What is the best front-of-pack labelling scheme?
The food labelling debate has ignited again overnight, following the release of the largest study on the issue completed to date.
Commissioned by the UK Food Standards Agency, an independent group of experts completed an 18-month study to help determine the most effective policy going forward. A combination of traffic light labelling and Guideline Daily Amount (GDA) information was found to be the ideal front-of-pack solution.
The group, known as the Project Management Panel (PMP), was responsible for assuring the integrity and robustness of the study, the aim of which was to evaluate the impact of the various FOP nutritional signposting schemes on consumer understanding and behaviour. The research was conducted by BMRB in association with the Food, Consumer Behaviour and Health Research Centre at the University of Surrey.
The main conclusions were:
* A single FOP (front-of-pack) scheme would be most helpful for shoppers, as the presence of different types of FOP labelling schemes in the marketplace causes shoppers difficulties in using them.
* Overall, the balance of evidence demonstrated that the strongest FOP label is one which combines use of the words ‘high, medium, and low’, traffic light colours and percentage of Guideline Daily Amount (GDA), in addition to levels of nutrients in a portion of the product.
* Shoppers who use FOP labels value them; they use them particularly if they are shopping for children, comparing different products, if they have a particular health concern (e.g. high blood pressure or diabetes), or if watching their weight.
* There is a generally high level of understanding of FOP labels, even among those who don’t tend to use them, which suggests that raising awareness of a single scheme could encourage increased use of FOP labels when buying food.
“This is the most comprehensive and robust evaluation of FOP signpost labelling published in the UK and internationally to date,” Chair of the PMP, Sue Duncan, said. “Using a scientific approach, the study has provided robust information on consumers’ actual understanding and use of FOP labels, rather than what they say they understand and do.”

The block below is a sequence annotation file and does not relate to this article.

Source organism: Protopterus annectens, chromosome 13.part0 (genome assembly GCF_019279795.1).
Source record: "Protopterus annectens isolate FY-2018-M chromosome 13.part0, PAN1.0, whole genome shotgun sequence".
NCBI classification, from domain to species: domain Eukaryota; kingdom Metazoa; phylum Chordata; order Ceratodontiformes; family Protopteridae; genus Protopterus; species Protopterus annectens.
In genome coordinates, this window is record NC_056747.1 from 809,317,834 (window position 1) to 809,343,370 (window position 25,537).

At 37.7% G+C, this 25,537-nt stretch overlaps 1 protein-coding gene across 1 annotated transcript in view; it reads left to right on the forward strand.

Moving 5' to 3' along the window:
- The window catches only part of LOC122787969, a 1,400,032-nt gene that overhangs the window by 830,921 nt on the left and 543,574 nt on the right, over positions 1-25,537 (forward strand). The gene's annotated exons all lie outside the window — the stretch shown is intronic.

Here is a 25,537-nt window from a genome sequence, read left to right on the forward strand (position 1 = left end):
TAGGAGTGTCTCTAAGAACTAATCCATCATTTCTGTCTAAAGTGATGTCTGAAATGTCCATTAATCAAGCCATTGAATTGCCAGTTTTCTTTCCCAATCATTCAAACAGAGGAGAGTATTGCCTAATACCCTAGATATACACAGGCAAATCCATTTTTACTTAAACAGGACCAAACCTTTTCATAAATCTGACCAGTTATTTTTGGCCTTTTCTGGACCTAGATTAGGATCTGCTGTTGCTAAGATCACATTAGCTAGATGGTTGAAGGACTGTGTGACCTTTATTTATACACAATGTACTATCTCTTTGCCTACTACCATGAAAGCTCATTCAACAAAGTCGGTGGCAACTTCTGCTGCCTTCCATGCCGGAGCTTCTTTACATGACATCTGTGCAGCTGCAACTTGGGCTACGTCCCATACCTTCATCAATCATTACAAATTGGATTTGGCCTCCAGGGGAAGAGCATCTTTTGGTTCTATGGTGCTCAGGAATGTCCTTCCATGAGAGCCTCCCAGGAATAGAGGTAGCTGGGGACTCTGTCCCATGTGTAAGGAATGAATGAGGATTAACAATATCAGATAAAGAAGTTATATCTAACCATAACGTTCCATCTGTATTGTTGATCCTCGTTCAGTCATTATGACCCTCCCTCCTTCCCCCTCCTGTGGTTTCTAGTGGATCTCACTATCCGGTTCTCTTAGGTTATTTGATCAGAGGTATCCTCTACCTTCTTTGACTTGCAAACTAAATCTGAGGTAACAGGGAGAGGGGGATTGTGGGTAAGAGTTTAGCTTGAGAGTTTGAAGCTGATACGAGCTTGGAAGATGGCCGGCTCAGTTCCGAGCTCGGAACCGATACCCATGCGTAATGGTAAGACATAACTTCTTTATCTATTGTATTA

“The final report provides valuable evidence on how consumers use FOP labels and what helps consumers to make healthier choices when buying food. It will provide a firm foundation for the FSA and other stakeholders on which to base future policy decisions on FOP labelling.”
The debate about food labelling has been largely similar in the UK as in Australia, with the food industry already largely committing to voluntary GDA information (often referred to as the Daily Intake Guide in Australia) and a coalition of health and consumer groups calling for traffic light labelling.
In the UK the FSA is poised to present their own recommendations to the Government based on this latest research. The Government will then commit to a single FOP scheme.
“We are busily digesting the findings of the research published today. We are pleased it appears to show that consumers understand the labelling on the front of products and find it valuable in helping them make better-informed food choices,” Julian Hunt, Director of Communications for the Food and Drink Federation – which represents food manufacturers, said.
“As we have always said, the UK is leading the world on nutrition labelling and our voluntary approach – based on Guideline Daily Amounts (GDAs) – is driving the debate across Europe, where a new labelling regulation is being developed.”
“This is only one research study that will need to be considered carefully by policy makers both here and in Brussels,” Mr Hunt suggested. “Only today, for instance, the European Food Safety Authority published a report that backs the science underpinning GDAs. And last week, the first results of a major EU project on labelling were published – and clearly demonstrated that GDAs are the most widely used scheme across Europe.”
Mr Hunt added that the issue of consumer health was something the industry was taking very seriously and went far beyond labelling.
“Labelling is only part of the answer to tackling society’s concerns about issues such as obesity: our members also continue their work on recipe changes, the developments of ‘better for you’ products and workplace wellbeing schemes designed to help people lead healthier lives,” he concluded.
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